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RIPE Atlas - First Results

Robert Kisteleki — 24 May 2011
Since the first RIPE Atlas probes we handed out at the RIPE Meeting in Rome in November 2010, a lot of progress has been made. There is a lot of interest in these probes and in the measurement results. We were happy to see that we surpassed our original goals quite quickly. Now the number of probes out there is sufficient to look at first results.

Worldwide measurement network

Currently over 380 probes are deployed worldwide. On the map below you can see the distribution of all probes currently plugged in. Green triangles indicate probes that are up and running, and red probes represent probes that are temporarily down (apologies to those countries that did not fit on the image).

Atlas probes worldwide Figure 1: Map showing RIPE Atlas probes distributed around the world

In addition to that, 900 more applicants are waiting for a probe. We are very happy about this overwhelming interest. Unfortunately we do not have an infinite number of probes. Therefore we are now distributing them based on location and network topology. Please understand that it can take some time until you receive your probe.

Initial results

With all these measurement devices plugged in at so many different networks worldwide, we already see some interesting results.

The map below shows the round trip time (RTT) for packets seen from probes to the destination, in this case K-root, the root server operated by the RIPE NCC. Each triangle represents one probe. The colour of the triangle indicates the RTT: dark green = 10 ms, light green = 30 ms ..., red = more than 300 ms. (clicking on the image will bring you to a web page that shows the current status).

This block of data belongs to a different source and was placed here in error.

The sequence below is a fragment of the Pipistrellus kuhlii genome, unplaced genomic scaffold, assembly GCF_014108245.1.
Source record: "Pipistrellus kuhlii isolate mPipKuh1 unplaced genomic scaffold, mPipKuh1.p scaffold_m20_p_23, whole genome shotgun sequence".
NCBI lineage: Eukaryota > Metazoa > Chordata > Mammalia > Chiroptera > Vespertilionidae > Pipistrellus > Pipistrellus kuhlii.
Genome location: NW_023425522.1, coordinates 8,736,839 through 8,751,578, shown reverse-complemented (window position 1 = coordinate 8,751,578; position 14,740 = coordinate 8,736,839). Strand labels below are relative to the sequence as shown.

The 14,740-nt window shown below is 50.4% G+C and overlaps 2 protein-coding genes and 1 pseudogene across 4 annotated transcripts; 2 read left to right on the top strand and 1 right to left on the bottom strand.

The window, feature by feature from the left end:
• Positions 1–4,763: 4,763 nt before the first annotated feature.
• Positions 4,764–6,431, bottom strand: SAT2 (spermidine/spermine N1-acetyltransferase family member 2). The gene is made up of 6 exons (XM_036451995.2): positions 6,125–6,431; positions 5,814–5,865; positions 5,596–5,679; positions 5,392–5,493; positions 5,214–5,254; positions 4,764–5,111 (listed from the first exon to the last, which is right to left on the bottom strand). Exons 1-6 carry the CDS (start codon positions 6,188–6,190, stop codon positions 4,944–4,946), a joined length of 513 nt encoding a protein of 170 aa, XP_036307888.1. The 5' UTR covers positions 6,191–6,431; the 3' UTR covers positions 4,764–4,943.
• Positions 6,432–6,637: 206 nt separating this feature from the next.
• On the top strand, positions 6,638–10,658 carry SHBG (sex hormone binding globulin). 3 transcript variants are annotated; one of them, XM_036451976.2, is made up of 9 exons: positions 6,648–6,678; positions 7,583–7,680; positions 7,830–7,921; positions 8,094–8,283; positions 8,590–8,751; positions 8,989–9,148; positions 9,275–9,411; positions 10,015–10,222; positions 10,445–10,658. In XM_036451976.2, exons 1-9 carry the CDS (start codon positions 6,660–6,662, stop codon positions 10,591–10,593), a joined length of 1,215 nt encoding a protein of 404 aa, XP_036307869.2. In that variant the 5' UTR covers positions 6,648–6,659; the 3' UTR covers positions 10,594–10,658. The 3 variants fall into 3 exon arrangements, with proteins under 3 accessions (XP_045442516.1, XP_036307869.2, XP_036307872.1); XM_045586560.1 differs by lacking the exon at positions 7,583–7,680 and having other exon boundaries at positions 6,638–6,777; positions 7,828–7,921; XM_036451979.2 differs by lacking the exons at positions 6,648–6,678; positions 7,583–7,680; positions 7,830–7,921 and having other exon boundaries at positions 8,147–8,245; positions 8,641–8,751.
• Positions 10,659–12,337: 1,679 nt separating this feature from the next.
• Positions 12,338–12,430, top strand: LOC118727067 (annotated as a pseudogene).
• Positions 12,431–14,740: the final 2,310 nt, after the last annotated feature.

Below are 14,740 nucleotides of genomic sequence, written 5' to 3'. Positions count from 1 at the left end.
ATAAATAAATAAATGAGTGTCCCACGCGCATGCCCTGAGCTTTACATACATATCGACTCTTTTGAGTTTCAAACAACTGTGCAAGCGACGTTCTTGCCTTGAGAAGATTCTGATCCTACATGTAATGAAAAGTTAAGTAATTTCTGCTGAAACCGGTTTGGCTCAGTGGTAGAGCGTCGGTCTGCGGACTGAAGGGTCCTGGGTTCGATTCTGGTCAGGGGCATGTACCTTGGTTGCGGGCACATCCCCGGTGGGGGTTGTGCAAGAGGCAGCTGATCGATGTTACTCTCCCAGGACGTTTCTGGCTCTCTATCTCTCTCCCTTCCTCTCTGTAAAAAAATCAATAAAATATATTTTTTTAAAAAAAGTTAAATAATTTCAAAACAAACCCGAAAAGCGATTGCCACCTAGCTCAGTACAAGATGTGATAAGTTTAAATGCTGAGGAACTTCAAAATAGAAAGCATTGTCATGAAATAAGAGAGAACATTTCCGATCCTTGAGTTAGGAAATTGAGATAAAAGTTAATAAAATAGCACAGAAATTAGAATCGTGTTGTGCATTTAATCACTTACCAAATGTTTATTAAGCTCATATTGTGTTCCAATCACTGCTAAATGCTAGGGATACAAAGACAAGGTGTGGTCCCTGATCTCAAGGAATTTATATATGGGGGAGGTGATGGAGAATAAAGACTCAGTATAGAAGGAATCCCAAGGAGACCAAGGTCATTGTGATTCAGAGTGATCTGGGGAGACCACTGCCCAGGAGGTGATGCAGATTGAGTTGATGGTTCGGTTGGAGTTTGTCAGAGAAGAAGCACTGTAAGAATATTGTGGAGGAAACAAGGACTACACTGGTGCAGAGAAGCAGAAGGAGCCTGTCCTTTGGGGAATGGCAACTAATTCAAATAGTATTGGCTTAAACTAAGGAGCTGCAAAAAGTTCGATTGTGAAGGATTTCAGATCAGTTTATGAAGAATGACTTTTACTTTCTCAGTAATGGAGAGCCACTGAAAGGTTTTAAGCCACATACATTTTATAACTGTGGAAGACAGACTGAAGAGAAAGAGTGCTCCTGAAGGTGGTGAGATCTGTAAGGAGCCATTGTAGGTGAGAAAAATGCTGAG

RTT map for k-root Figure 2: Map showing round trip times from Atlas probes to k-root server in Europe

High values of RTT can be caused by various things: Some networks are connected to the Internet with dial-up connections, or even by satellite, which naturally results in a high RTT. Another reason for a red triangle could be network congestion which increases the RTT from the probe to the root server. In some rare cases, it could also be that the probe tries to reach an instance of k-root that is far away instead of the one that is closest to the probe. K-root is anycasted and has instances in multiple locations which allows networks (and Atlas probes) to connect to the nearest one.

The image below is showing a bigger part of the world map. You can see that Atlas probes located far away from K-root instances have a higher RTT and those that are close to an anycast instance of K-root show a shorter RTT. For example, the Atlas probe in Tanzania is represented by a green triangle, because an anycast instance is located in the region.

RTT map for k-root (World) Figure 3: Map showing round trip times from Atlas probes to k-root server globally

Having this measurement data presented like that, makes it easier for network operators to detect configuration errors or to make conscious decisions about changing their network configurations in order to reach better results (i.e. lower RTT values).

As a next step we will work on user-defined measurements which will allow probe hosts to determine which type of measurements their probe should perform. One could imagine queries like ping, traceroute, DNS queries and possibly even HTTP queries. We will start with ping, and then move on to the others.

For more information on RIPE Atlas, please refer to the RIPE Atlas pages on RIPE Labs.


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